On Friday, I added a “ClustrMap” to the blog, ie. the little rectangular graphic of the world map. This “free” widget (on the right, below my avatar pic), automatically tracks visitors to the blog site and gives a cumulative tally. Little red dots appear to represent “hits”, and will grow larger every ten visitors. (It’s free in that, if you want a wider range of services, you can upgrade with $$$. But the free version, despite tossing in a few advertisements deemed relevant to my readers, seems to be informative enough – and a fun diversion.)

By clicking on the map, you are taken to a larger version. To see the breakdown of “Country totals”, click on that hyperlink. So far, the figures show mostly Australian hits, but there have been visitors from seventeen other countries! 102 unique visitors over the weekend.

Of course, me being red/green colourblind, red dots on green landforms aren’t terribly helpful (for me), but if I really concentrate I can eventually notice a difference.

It will be interesting as the little red dots continue growing across Europe, the Pacific islands and the USA mainland, as Internet surfers the world over encounter the blog page through Google searches, etc. I know from my other blog, over at Blogger, upon which I have a “Sitemeter”, that these days many visitors seem to find my sites via a Google Images search, and this has been a changing trend in the past year. Either Google Images is more efficient than it used to be, or simply more people are using it to surf the ‘Net. Of course, that’s not to say they find what they’re looking for once they arrive. One of the mysteries of the Internet!

ClustrMaps is a great reminder that the Web 2.0 world is always watching!

On show

On the weekend I updated my Flickr slideshow of highlights of the library’s shoestring renovations.

I also created a more involved PowerPoint presentation, in preparation for an ASLA professional development on Saturday at my school. It’s going to be a little strange showing slides of the shoestring makeover of a wall – on the actual wall that was made over!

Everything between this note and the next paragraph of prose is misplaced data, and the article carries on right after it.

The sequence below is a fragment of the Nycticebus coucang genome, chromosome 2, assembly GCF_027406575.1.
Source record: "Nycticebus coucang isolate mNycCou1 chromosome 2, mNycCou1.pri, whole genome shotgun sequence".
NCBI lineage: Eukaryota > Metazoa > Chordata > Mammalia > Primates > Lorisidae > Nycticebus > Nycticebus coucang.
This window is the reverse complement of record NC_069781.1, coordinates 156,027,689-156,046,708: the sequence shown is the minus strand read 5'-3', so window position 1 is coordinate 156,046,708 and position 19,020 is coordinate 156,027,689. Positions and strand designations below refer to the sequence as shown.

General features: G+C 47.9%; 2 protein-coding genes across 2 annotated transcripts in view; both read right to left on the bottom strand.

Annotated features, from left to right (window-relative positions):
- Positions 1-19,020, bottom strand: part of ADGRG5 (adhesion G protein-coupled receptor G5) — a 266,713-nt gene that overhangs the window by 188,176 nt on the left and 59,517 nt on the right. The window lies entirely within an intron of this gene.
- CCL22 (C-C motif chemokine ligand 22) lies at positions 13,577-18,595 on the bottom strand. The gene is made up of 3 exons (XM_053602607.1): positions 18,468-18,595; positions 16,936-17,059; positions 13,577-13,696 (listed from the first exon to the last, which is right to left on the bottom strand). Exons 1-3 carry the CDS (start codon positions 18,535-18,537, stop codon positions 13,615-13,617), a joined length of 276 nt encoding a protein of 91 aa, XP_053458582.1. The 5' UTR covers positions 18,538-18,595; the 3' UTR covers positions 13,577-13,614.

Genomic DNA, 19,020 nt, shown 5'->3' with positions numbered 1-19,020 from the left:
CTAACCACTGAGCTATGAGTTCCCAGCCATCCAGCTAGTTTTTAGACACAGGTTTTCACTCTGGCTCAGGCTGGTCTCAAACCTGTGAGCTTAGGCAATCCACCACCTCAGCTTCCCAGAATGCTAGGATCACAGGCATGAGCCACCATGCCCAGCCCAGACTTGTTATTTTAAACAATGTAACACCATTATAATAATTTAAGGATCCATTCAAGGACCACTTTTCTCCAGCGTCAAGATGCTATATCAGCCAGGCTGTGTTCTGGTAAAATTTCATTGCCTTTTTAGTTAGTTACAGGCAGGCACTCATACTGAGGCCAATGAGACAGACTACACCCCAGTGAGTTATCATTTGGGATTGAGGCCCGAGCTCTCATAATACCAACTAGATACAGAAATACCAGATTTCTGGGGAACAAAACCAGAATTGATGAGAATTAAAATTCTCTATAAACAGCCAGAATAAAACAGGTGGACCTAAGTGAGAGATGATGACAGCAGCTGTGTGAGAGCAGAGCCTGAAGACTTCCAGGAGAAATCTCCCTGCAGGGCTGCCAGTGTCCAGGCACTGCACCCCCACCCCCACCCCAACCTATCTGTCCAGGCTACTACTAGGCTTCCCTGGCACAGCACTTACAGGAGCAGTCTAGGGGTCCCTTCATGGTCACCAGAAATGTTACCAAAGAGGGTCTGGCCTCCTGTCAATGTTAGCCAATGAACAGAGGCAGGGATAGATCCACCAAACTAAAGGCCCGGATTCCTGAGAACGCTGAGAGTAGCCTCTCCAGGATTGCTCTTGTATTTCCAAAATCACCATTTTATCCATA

Signing off… the external shoestring makeover?

Library sign - horizontal
And so, with a Kevin Rudd BER new school library to be built on the site of my school’s existing, antiquated, portable library, further plans for renovating the current building went on permanent hiatus. I am very glad I only lightly nailed my internal signage to the walls, rather than gluing them, because almost everything I created in the last twelve months will be able to find a home in the new building. At the time of the announcement, I had already had a visit from Phyl Williamson, of Syba Signs, to give me quotations on perspex outdoor signage, an internal sign, a selection of poster hangers and mobiles, and vinyl lettering for the windows, etc. These ideas (and funding) have now had to await the new building, of course.

I’ve been asked to do a presentation on my shoestring makeovers for an upcoming ASLA professional development day, at my school (Saturday 31st October) and, during the last school holidays, I suddenly found myself really regretting not being able to finish off my plan to get a large outdoor sign made. Something that identifies the building as a “Library”!

My temporary external sign has turned out to be so successful, I wanted to share it.